The other day I was rereading an article written by Michael Hawn “Singing Across the Generations: is there Hope?”1 and I came across this statement on page 20, “congregations that are virtually all African American or Latino most often worship together as multigenerational families.” He goes on to say that Anglo-dominated, middle-class congregations from 200-400 in attendance were more likely to offer two or three different patterns of worship (based on musical style). According to Hawn, minority-dominant congregations tend to worship intergenerationally. Hawn does not aim to explain why this data exists, but focuses on strategies for how churches can find unity in their musical worship.
I’m curious as to why. Why are Anglo-dominated congregations more likely to have multiple types of styles of services? The argument that a new, improved, more energetic contemporary service in the name of attracting new or de-church people will bring young families in doesn’t seem to be the answer in the non Anglo-dominated church. Many of our minority-dominated churches are thriving The African American and Hispanic dominated congregations I’m familiar all over the with all over the world aren’t dying…in fact they are growing! I’ve been to several Latin American churches (all intergenerational) that are THRIVING and the gospel is proclaimed and received.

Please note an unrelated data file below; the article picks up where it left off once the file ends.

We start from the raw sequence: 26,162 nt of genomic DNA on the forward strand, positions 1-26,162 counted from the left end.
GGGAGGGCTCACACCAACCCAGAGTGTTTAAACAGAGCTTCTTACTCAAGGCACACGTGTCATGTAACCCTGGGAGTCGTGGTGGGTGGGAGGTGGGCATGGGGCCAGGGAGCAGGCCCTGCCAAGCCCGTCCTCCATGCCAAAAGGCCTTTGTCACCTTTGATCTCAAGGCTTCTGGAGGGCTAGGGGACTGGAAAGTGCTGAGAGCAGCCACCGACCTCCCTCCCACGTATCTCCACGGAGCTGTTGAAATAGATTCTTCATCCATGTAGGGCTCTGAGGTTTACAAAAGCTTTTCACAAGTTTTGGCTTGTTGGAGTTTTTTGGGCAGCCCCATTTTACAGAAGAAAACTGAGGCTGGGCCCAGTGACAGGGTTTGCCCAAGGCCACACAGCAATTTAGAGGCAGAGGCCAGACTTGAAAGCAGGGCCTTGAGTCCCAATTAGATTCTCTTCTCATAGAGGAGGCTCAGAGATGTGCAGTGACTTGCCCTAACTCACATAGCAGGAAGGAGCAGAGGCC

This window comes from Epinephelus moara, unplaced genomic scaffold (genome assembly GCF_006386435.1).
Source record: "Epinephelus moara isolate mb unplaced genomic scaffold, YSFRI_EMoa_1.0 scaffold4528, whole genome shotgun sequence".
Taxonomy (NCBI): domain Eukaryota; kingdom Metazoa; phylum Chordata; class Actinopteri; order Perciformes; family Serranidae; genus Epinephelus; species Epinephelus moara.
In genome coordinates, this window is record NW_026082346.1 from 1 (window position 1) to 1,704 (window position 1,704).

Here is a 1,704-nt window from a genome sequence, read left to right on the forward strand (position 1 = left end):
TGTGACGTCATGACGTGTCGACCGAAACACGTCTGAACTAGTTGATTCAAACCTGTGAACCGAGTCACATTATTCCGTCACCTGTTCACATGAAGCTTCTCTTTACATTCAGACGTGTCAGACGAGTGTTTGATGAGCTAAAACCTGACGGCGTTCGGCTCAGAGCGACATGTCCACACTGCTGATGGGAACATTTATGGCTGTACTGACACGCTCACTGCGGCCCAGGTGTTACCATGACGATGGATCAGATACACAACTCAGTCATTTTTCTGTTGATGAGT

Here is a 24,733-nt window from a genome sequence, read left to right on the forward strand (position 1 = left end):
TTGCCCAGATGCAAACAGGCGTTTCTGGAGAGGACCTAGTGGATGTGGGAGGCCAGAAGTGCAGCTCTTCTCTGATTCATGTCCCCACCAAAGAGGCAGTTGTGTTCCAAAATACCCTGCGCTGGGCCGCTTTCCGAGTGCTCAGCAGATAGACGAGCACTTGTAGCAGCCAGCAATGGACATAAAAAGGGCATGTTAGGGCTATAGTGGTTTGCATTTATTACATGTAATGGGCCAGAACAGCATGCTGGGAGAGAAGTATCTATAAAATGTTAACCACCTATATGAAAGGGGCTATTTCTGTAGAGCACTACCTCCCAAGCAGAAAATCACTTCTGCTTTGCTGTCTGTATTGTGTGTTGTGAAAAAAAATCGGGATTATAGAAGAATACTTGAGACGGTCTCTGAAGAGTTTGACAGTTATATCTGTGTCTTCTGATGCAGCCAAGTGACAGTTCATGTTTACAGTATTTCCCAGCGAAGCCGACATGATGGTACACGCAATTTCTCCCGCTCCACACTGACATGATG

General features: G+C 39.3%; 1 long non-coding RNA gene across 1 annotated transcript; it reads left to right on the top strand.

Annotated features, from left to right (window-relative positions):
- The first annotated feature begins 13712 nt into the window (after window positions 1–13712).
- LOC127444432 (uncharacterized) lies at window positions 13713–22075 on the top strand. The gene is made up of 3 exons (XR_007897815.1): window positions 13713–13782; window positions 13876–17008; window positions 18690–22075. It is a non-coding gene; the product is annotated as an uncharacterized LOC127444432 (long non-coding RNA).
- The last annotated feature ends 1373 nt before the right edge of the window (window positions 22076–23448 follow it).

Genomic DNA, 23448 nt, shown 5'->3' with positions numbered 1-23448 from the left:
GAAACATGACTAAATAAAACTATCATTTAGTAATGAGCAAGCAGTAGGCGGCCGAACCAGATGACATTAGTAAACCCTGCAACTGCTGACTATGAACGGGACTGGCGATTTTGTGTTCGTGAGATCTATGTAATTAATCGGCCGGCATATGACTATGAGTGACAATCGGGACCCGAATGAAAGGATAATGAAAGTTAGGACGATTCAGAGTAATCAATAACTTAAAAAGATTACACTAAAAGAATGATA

I’ve spent quite a bit of time thinking, praying, strategizing about how to bring musical elements that transcend generations into our worship context. I’m very interested how minority-dominated congregations have managed to avoid the “worship wars” and what I can learn from them.
This post is not designed to find ways to bring multi-ethnic elements into a particular church content. Anyone with Google can find hundred of articles and books on the subject. However, to begin the conversation, I want to discuss some traits I’ve found in minority-dominated churches that might give a few clues as to why these types of churches have chosen to worship intergerationally. I have a few ideas I’d like to share–all anecdotal although observed many times. As always, there are doubtless others.